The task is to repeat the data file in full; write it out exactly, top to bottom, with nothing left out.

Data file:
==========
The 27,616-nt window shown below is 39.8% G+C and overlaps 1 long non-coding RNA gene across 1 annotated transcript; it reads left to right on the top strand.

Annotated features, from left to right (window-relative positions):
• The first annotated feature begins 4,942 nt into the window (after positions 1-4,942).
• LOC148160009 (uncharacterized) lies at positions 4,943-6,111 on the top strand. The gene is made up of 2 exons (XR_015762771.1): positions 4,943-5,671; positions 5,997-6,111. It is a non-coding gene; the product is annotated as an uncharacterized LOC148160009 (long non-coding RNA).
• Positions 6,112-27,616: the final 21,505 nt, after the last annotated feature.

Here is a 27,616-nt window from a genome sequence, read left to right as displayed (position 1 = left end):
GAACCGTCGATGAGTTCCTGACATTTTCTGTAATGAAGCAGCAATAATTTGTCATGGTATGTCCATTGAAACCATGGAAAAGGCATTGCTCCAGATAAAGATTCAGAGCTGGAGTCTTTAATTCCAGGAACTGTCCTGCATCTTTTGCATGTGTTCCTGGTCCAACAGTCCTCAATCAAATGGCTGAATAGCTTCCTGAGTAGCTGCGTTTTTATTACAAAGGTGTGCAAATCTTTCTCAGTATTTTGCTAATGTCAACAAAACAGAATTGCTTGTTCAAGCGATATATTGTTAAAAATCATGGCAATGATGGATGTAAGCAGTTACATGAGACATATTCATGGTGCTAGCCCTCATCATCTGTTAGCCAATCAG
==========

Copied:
The 27,616-nt window shown below is 39.8% G+C and overlaps 1 long non-coding RNA gene across 1 annotated transcript; it reads left to right on the top strand.

Annotated features, from left to right (window-relative positions):
• The first annotated feature begins 4,942 nt into the window (after positions 1-4,942).
• LOC148160009 (uncharacterized) lies at positions 4,943-6,111 on the top strand. The gene is made up of 2 exons (XR_015762771.1): positions 4,943-5,671; positions 5,997-6,111. It is a non-coding gene; the product is annotated as an uncharacterized LOC148160009 (long non-coding RNA).
• Positions 6,112-27,616: the final 21,505 nt, after the last annotated feature.

Here is a 27,616-nt window from a genome sequence, read left to right as displayed (position 1 = left end):
GAACCGTCGATGAGTTCCTGACATTTTCTGTAATGAAGCAGCAATAATTTGTCATGGTATGTCCATTGAAACCATGGAAAAGGCATTGCTCCAGATAAAGATTCAGAGCTGGAGTCTTTAATTCCAGGAACTGTCCTGCATCTTTTGCATGTGTTCCTGGTCCAACAGTCCTCAATCAAATGGCTGAATAGCTTCCTGAGTAGCTGCGTTTTTATTACAAAGGTGTGCAAATCTTTCTCAGTATTTTGCTAATGTCAACAAAACAGAATTGCTTGTTCAAGCGATATATTGTTAAAAATCATGGCAATGATGGATGTAAGCAGTTACATGAGACATATTCATGGTGCTAGCCCTCATCATCTGTTAGCCAATCAG